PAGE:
Did the artist do this to please herself? Once pleased, was it now available to please me, second hand so to speak? Did the artist do this to please me? Did she relinquish part of herself, her private moment now become public, never to be private again? Would it have been enough to just have the smiling face, or was the meaning of the smile what separated the caricature from kitsch? Did the meaning please or did it just distinguish the pleasure? Is pleasure distinguishable?

            Ultimately this references The Undocumented Life (May 14, 2011). Is it possible to answer “How Things Are To Be Seen” privately?

 

Another Great Day In The Neighborhood

June 3, 2011

            Today, the neighborhood news is available instantly. One can access the Arab Spring though one doesn’t live in the hood, or Rio’s Olympic urban spring cleaning for that matter. “For a portrait to be possible, it is therefore necessary that some closeness is thinkable.” (Chris S. Herzfeld in an essay What Is It Like to Be Face to Face with a Great Ape? in Making Things Public, pg. 390). I guess the same could be said for neighborhood. Many folks commute across town, county or state and find they mostly just sleep where it is they “live” (as in reside, since you can’t “live” in a post office box). Some do actually still claim a neighborhood. And what distinguishes such neighborhood news is “that some closeness is thinkable.”

            Neighborhood news appears with the neighborhood newspapers, radio and TV. All of which appear online as well as in print, etc. One of the online version’s unique aspects is the instantaneous comment/response that was impossible with print only, and which current radio/TV news programming is trying to integrate. Editorials retain their hierarchical resonance since ultimately those contributing do so as part of their paid profession. Guest columns (letters to the editor) reflect more a neighbor’s passion motivated, but prepared viewpoint. It is the immediate, almost obsessive/compulsive comments/responses to news articles, editorials and letters to the ed that give an unvarnished barometric reading of the mood in the hood.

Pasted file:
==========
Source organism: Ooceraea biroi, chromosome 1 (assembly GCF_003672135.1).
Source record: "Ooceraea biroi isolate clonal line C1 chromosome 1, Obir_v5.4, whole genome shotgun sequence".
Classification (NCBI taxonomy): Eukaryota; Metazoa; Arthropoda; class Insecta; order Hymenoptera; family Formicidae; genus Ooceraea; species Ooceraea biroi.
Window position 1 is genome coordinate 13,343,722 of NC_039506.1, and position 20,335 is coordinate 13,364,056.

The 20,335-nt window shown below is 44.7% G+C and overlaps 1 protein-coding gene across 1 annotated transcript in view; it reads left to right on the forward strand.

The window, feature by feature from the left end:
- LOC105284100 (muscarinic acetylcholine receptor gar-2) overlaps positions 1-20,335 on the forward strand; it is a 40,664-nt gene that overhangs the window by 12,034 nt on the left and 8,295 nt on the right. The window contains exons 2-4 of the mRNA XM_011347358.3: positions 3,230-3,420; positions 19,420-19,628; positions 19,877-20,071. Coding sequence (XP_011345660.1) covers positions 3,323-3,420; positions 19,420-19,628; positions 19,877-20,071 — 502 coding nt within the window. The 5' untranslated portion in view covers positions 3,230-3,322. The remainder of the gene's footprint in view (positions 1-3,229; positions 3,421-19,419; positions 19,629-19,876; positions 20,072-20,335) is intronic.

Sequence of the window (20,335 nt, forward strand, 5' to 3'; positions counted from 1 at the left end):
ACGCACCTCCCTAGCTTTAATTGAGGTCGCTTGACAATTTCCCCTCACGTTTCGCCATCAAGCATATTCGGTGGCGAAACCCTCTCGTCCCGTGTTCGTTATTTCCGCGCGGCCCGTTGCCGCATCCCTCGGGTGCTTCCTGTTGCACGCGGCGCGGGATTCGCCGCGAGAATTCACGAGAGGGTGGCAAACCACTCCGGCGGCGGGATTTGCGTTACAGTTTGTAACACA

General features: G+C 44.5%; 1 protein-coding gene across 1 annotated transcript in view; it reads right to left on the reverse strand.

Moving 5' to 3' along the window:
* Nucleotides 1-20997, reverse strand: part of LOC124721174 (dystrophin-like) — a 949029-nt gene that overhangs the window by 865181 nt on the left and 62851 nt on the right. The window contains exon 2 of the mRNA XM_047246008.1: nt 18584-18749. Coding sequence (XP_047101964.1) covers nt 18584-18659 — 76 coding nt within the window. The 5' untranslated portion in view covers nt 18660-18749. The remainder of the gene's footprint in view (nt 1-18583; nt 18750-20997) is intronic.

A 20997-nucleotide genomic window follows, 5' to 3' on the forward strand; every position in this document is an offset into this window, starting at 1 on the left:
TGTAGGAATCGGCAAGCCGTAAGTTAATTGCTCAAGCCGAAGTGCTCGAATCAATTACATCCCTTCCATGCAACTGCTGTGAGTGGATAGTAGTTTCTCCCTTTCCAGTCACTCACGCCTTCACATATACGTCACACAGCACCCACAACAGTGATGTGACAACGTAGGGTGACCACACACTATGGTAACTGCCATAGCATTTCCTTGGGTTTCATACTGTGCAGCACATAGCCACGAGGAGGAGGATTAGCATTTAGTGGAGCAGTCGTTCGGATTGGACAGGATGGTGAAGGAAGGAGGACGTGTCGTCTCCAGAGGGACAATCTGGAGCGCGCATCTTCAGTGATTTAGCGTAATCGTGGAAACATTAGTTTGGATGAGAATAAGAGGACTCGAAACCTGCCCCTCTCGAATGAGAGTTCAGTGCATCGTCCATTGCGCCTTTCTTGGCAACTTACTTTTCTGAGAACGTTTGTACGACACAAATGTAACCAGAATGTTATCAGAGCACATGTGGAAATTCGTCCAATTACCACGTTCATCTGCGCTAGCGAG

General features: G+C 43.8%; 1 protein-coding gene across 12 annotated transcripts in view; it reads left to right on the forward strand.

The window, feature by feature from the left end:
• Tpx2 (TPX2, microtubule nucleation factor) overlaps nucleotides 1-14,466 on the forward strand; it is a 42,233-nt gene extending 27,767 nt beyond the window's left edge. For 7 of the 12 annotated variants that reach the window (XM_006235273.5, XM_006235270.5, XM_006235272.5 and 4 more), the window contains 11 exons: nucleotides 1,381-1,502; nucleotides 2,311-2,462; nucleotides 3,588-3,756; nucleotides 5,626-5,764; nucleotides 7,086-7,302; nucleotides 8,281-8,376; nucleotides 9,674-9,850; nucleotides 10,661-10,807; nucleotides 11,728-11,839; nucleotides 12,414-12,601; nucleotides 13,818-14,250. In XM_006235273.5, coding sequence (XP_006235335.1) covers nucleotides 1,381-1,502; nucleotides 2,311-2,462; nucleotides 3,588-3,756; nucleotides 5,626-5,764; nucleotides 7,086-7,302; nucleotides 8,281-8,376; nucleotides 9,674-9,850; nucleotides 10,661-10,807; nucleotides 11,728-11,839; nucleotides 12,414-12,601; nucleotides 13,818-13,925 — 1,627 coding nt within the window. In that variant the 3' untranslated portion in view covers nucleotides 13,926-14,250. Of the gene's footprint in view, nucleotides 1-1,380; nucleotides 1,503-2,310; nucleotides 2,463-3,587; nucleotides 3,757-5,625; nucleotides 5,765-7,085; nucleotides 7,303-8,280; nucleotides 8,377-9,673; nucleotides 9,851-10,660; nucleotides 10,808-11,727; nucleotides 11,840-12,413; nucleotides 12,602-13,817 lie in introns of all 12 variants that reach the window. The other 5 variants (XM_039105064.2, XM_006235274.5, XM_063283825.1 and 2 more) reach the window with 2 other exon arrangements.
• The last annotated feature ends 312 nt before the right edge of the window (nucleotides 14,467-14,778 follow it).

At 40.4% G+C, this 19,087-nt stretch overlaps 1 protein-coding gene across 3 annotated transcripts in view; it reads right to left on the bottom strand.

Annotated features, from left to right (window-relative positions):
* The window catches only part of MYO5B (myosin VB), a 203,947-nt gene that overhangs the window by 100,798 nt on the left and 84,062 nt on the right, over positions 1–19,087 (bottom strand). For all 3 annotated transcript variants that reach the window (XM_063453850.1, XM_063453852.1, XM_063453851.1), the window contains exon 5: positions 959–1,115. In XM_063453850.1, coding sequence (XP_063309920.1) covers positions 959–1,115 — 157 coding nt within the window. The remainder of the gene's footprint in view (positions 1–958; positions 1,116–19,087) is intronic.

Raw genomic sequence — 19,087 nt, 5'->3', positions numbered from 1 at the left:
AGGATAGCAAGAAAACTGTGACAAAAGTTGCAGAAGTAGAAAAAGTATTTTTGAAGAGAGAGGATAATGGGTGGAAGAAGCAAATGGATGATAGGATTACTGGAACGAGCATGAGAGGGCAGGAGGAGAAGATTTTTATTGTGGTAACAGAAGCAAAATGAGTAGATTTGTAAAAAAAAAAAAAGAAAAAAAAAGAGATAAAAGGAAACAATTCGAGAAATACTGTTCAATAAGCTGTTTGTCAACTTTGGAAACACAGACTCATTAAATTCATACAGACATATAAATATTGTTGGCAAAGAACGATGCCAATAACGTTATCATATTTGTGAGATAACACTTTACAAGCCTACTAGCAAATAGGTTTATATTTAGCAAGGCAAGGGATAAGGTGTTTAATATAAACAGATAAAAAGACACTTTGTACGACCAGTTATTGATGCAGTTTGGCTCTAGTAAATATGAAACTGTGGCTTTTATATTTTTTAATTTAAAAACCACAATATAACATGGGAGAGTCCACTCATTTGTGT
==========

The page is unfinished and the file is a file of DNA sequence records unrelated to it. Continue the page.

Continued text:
True, true, true, it is only a sampling of those who bother to respond, or have some axe to grind, or need to see their words appear on screen that deposits this residue of opinion. The accumulation does leave a stain though, a trace of what the neighborhood is up to. If this were a work of visual art by some celebrity artist in a large urban venue, that would be considered more than appropriate to ooh and ahh over.

            Here, deep in the heartland, strange convolutions presently appear on this digital Rorschach inkblot. For sure, government is to blame (few defenders there). Capitalist enterprise is a white knight out to slay the socialist dragon. But then things get murky and muddled. Government is corrupted by business (not representing the aspirations of the wonderful folk who still burn votive candles at their populist shrines to R. R.). Yet business needs to operate without the restraints of government regulations. To top it off, the wee folk need to pay less taxes, but the large businesses need to be entirely tax free (and incentivized) in order for the small people to have jobs and a shot at their piece of the shrinking American pie. The ads that accompany these exchanges (and make all of this possible) ask if you own an oil or gas company? (and of course you do), and promulgate how important coal is to energy production (always with the “clean” adjective), and that it would be ludicrous to tax energy now with the economy the way it is, etc.

            The curious “thing” about contemporary portraits, what differentiates them from those embodied within the “representative regime”, is their isolation, their emphasis of the subject alone (not within the trappings of class, status, or employment). Within the paradigm of the aesthetic regime, they assume that “anyone could be anything”. Donald Trump could be the undercover boss and Bristol Palin could be a dance star (a diamond in the rough). What they don’t show (by design) is the interconnectedness of the subject with that outside the subject. The representation of cosmos is absent, unthinkable. The comments/responses bear this out. Attempts to link what goes on in the hood with what is going on outside the neighborhood are dismissed, not particularly by an absence of logic, reason, clarity or comprehension, but for lack “that some closeness is thinkable.”